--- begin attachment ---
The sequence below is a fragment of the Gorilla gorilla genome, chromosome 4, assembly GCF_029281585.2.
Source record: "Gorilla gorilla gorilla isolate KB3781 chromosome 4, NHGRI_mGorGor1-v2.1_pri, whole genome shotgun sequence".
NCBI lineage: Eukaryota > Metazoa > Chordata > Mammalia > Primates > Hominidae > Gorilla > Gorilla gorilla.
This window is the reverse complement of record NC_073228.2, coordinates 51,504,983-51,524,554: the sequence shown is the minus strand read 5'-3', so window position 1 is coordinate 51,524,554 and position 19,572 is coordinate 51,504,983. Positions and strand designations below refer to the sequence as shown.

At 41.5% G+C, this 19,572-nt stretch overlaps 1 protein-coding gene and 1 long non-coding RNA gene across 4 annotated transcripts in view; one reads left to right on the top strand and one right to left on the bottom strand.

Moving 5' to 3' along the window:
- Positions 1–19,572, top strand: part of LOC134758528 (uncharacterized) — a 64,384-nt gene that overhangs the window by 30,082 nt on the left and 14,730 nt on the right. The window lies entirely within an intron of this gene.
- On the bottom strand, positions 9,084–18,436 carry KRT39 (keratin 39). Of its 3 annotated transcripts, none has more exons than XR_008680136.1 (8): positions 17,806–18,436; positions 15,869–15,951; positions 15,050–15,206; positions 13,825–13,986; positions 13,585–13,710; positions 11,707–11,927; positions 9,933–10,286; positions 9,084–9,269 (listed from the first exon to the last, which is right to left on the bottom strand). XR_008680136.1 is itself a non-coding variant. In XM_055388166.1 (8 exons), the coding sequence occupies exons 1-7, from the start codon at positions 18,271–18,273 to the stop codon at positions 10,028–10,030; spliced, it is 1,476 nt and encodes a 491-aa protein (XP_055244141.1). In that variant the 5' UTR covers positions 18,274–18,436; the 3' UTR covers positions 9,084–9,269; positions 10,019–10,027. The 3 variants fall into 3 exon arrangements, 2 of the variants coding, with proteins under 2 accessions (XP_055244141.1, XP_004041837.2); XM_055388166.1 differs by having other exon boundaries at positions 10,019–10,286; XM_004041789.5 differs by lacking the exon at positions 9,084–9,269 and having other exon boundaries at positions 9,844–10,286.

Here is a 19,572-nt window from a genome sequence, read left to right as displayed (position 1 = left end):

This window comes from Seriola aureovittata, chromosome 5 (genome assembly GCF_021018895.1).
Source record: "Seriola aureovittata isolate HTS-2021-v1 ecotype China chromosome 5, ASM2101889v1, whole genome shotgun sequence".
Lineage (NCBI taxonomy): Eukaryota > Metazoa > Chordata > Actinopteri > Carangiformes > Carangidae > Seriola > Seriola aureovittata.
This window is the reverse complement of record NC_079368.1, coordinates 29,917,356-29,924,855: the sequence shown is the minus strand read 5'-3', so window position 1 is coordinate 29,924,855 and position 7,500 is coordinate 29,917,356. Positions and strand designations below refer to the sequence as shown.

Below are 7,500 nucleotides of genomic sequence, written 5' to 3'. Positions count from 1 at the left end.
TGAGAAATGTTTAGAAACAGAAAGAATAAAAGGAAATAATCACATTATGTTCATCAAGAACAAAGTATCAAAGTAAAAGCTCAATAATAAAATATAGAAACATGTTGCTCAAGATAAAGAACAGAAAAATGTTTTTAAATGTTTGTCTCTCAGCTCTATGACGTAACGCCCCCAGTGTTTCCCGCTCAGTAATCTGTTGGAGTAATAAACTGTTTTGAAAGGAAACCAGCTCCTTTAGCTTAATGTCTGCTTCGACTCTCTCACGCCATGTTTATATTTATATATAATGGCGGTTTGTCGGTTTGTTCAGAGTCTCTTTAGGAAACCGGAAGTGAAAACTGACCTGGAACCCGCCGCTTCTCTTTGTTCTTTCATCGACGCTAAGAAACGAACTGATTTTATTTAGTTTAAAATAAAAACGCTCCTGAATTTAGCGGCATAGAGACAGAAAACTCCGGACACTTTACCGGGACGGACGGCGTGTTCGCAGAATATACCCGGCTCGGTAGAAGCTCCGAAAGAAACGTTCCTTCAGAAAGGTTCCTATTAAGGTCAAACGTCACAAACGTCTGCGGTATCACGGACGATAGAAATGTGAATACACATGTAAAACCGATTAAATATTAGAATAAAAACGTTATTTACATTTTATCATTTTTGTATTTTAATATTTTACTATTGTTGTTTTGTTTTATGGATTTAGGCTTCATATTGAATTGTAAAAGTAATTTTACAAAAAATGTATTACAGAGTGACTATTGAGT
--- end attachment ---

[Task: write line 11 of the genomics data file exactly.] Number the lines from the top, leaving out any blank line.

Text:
Source record: "Seriola aureovittata isolate HTS-2021-v1 ecotype China chromosome 5, ASM2101889v1, whole genome shotgun sequence".